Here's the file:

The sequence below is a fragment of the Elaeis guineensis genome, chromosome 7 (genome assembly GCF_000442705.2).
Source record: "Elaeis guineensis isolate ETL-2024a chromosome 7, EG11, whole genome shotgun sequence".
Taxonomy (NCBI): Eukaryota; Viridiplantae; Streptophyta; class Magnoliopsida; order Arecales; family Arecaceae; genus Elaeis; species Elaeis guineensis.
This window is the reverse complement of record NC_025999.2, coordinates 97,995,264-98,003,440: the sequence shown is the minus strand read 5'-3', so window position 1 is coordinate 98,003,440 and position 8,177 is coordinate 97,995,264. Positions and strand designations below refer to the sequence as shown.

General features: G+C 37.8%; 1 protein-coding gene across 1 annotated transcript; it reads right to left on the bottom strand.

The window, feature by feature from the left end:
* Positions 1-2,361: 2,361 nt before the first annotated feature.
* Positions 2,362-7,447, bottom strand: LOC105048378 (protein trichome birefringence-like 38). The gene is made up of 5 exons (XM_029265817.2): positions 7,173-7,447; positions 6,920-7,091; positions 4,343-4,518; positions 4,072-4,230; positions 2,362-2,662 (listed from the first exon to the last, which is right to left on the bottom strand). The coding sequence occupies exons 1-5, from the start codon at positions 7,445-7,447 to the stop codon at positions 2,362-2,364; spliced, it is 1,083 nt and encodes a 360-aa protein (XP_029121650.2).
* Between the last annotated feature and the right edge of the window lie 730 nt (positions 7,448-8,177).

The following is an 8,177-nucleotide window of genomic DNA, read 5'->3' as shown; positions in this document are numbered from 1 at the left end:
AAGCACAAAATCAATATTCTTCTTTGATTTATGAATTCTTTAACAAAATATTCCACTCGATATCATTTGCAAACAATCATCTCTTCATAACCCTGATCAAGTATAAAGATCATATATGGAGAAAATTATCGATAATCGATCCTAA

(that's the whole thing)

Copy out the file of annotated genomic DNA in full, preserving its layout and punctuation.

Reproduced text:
The sequence below is a fragment of the Elaeis guineensis genome, chromosome 7 (genome assembly GCF_000442705.2).
Source record: "Elaeis guineensis isolate ETL-2024a chromosome 7, EG11, whole genome shotgun sequence".
Taxonomy (NCBI): Eukaryota; Viridiplantae; Streptophyta; class Magnoliopsida; order Arecales; family Arecaceae; genus Elaeis; species Elaeis guineensis.
This window is the reverse complement of record NC_025999.2, coordinates 97,995,264-98,003,440: the sequence shown is the minus strand read 5'-3', so window position 1 is coordinate 98,003,440 and position 8,177 is coordinate 97,995,264. Positions and strand designations below refer to the sequence as shown.

General features: G+C 37.8%; 1 protein-coding gene across 1 annotated transcript; it reads right to left on the bottom strand.

The window, feature by feature from the left end:
* Positions 1-2,361: 2,361 nt before the first annotated feature.
* Positions 2,362-7,447, bottom strand: LOC105048378 (protein trichome birefringence-like 38). The gene is made up of 5 exons (XM_029265817.2): positions 7,173-7,447; positions 6,920-7,091; positions 4,343-4,518; positions 4,072-4,230; positions 2,362-2,662 (listed from the first exon to the last, which is right to left on the bottom strand). The coding sequence occupies exons 1-5, from the start codon at positions 7,445-7,447 to the stop codon at positions 2,362-2,364; spliced, it is 1,083 nt and encodes a 360-aa protein (XP_029121650.2).
* Between the last annotated feature and the right edge of the window lie 730 nt (positions 7,448-8,177).

The following is an 8,177-nucleotide window of genomic DNA, read 5'->3' as shown; positions in this document are numbered from 1 at the left end:
AAGCACAAAATCAATATTCTTCTTTGATTTATGAATTCTTTAACAAAATATTCCACTCGATATCATTTGCAAACAATCATCTCTTCATAACCCTGATCAAGTATAAAGATCATATATGGAGAAAATTATCGATAATCGATCCTAA